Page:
Thursday, November 8, 2012



Those who have seen my posts on Facebook and Twitter will know full well that I followed (with great gusto) the US Presidential Race. I keenly watched every debate and joined in the millions of Americans who every day tweeted their opinions on the candidates and their policies. I laughed when Obama laughed, and tried to hold back tears when his first debate was a colossal failure. I clenched my fists and ground my teeth in anger whenever Romney opened his mouth, and I have passionately argued against his views.

Those who know me well know that I am not a ‘politico’. The only thing I really know about Julia Gillard is that she has really bad hair. Likewise, my knowledge of Boris Johnson begins and ends with my love of his infamous blonde locks.

Having said all this I perhaps shouldn't have been surprised when, upon seeing me in fits of happiness and excitement at the results of last night’s election, I started getting asked, “why do you care?!”

I was asked this so many times I thought it might be best if I was to explain.

Immigration Policy is one of the big reasons why I care about the US election. Obviously this will one day affect me because I am not a US citizen. Romney stated that his party ‘loves’ legal immigration, but would take a tougher stance against ‘illegal’ immigrants who are every day crossing the borders, overstaying visas, and seeking refuge in the US. This argument actually made up a disproportionate part of Romney’s campaign. What Romney really meant was this: “Let scientists, entrepreneurs, and technology geniuses into America so that they can start American companies that will bolster the economy. Everybody else, especially the Mexicans, can stay out”.

Romney even went as far as to propose the construction of a high security electric fence to run the border.

Didn't they make a movie about this?! Oh yes: Machete. Robert De Niro played (Mitt Romney) the Presidential candidate.

You want to know why you lost the Latino vote, Mitt?!?

As somebody who might one day want to take an extended working holiday in the US who does not understand science, I can’t say that the Romney/Ryan policy is incredibly attractive to me.

Education really needs to be a priority because I am really sick of Americans being the butt of every joke because they are stupid. Don’t get me wrong: I know a lot of Americans that are very well educated, intelligent, and eloquent. Unfortunately, they do not represent the majority of the country (or at least not in the eyes of the rest of the world). Obama put together a plan to really make education a priority. He fought against the increase of student loan interest rates which saved the education sector close to 60 billion USD. This money was then put towards college grants, and capping student loan rates. Mitt Romney paid no attention to the issue, other than to state that people who could not afford college education should simply “borrow the money from their parents”.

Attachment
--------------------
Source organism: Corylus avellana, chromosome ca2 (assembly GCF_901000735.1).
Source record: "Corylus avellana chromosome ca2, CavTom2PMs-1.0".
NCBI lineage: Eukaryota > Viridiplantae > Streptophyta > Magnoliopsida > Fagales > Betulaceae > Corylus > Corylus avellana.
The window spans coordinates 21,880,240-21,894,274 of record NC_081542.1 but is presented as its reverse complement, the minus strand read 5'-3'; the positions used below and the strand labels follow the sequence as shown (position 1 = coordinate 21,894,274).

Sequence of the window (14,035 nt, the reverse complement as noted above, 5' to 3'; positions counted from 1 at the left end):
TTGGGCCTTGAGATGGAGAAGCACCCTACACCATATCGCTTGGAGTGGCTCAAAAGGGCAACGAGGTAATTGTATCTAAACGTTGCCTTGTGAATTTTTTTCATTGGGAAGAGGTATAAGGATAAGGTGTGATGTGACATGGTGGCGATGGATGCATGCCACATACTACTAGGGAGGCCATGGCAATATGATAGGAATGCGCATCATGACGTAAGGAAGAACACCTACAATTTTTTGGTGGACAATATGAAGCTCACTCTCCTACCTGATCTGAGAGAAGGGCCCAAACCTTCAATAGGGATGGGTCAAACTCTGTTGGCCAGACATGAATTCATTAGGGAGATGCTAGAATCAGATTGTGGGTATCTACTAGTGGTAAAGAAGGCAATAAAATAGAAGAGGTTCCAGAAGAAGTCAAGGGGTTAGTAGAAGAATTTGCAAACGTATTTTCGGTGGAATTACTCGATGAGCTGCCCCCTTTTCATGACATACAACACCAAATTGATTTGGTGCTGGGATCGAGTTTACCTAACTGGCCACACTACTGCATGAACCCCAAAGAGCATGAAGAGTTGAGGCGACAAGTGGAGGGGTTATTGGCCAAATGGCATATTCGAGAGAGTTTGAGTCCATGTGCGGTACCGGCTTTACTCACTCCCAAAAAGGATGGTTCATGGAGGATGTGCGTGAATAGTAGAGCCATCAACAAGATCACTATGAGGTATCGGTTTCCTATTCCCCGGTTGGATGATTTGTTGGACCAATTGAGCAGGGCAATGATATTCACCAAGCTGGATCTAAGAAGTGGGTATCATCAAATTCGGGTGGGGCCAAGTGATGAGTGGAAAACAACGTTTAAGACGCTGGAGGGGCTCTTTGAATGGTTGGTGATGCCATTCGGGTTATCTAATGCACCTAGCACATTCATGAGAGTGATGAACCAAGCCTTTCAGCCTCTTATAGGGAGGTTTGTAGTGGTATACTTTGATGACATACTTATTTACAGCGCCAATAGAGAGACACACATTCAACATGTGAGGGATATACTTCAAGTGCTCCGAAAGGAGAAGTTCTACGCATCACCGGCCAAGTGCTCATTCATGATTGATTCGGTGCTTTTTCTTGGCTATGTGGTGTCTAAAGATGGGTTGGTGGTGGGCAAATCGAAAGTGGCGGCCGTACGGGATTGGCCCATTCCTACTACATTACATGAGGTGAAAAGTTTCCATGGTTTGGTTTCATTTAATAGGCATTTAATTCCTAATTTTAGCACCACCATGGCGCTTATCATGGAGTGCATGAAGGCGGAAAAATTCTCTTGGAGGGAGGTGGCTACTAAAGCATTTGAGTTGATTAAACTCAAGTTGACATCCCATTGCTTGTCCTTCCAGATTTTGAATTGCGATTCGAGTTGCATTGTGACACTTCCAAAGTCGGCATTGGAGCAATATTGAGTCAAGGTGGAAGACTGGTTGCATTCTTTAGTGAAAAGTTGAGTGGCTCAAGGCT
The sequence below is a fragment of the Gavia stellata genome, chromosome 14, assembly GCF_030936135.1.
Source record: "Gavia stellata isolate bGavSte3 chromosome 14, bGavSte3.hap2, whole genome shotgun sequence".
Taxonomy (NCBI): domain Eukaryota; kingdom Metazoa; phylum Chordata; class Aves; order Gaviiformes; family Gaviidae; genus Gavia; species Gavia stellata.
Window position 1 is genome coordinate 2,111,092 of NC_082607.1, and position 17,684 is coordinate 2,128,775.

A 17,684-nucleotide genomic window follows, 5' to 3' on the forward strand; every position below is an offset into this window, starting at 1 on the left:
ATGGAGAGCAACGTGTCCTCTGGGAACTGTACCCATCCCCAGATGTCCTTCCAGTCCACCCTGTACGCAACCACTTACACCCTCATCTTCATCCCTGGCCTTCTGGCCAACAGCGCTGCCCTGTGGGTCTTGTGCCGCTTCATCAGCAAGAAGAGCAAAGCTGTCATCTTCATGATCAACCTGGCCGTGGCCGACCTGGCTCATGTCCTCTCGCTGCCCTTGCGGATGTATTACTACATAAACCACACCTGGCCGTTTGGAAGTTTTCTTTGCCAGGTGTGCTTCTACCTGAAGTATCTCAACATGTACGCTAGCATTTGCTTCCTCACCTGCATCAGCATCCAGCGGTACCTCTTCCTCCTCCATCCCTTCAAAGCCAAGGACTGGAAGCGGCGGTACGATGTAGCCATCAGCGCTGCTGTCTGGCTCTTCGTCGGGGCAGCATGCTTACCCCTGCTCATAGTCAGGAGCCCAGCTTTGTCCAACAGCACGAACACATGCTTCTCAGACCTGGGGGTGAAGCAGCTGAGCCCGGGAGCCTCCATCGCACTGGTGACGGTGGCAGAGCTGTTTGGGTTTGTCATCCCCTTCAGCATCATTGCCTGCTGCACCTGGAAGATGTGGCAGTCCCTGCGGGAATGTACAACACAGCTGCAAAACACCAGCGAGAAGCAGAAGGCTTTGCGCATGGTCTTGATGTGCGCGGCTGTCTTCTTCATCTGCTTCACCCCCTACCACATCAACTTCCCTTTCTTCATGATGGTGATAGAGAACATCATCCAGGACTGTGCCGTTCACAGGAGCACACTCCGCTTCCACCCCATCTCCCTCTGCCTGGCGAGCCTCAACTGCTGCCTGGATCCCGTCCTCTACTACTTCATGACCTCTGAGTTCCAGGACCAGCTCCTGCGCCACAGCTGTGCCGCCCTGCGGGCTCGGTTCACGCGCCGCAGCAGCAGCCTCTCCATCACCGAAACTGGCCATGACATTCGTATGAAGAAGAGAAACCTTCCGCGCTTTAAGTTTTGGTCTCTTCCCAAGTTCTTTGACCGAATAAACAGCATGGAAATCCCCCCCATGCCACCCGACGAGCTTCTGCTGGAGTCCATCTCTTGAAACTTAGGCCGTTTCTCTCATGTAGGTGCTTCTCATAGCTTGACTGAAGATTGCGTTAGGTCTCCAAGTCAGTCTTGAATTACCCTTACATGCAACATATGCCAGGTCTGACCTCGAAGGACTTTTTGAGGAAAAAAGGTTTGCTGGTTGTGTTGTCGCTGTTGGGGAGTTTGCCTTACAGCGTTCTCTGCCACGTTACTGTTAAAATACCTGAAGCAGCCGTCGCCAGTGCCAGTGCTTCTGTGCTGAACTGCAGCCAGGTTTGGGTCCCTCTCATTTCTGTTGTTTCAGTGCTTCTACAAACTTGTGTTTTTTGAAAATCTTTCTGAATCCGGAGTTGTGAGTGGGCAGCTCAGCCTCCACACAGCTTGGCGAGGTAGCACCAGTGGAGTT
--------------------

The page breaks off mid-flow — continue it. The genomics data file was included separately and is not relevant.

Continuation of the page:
Uh, yeah Mitt. You’re right. The best way to stop breeding new generations of idiots is to encourage them to borrow money (from their parent’s money tree no doubt).

I CANNOT deal with more people who cannot read, write, or figure out where Sweden is on a map. This will simply spawn more things like ‘Teen Mom’ being accepted as normalcy. People are getting dumber, and they need to be stopped.

Further to all of this, equality is really something that I think people take for granted in the Western world. I honestly didn’t think twice about the fact that I was entitled to education until I read about Malala Yousifazi being shot by the Taliban for supporting a women’s right to study.

Our ideas on equality were seriously brought into question by this election. Mitt’s views on Hispanics, Gay and Lesbian couples, and a woman’s right to choose really made me take a look at how equal we really are.

So if all of this is happening in America, why do I care about it all the way in Australia?

All over the world there are developing countries that are looking to the US to set the example. Note that these countries are developing: they are growing in power and prominence on an international scale. America has huge amounts of influence in the Western World, and American culture is seen by many as some sort of ‘pinnacle’ of existence. It seems we have evolved in many ways yet still seem to believe in the Great American Dream.

Do we want countries developing to new heights of discrimination? Or should we be encouraging them to educate themselves on the matter; to love one another; and to realize that countries must rise and fall “as one family” regardless of their gender, race, or sexual preference?

The elected President of the United States needs to lead the way for every country that has become accustomed to McDonalds, Friends, Apple computers, and Starbucks Coffee; and have grown to believe that the American ideals are to be held in the highest esteem.

I care about the US Election because regardless of the outcome, America will continue to sit on a pedestal for so many people all over the world who aspire to their influence and ‘greatness’.

And for all those who will try to argue that decisions made in America cannot have international aftermath?

In 2001, George Bush made a decision that sent 28 nations to war and killed millions of innocent people.

I care because I don’t want to see that happening again.


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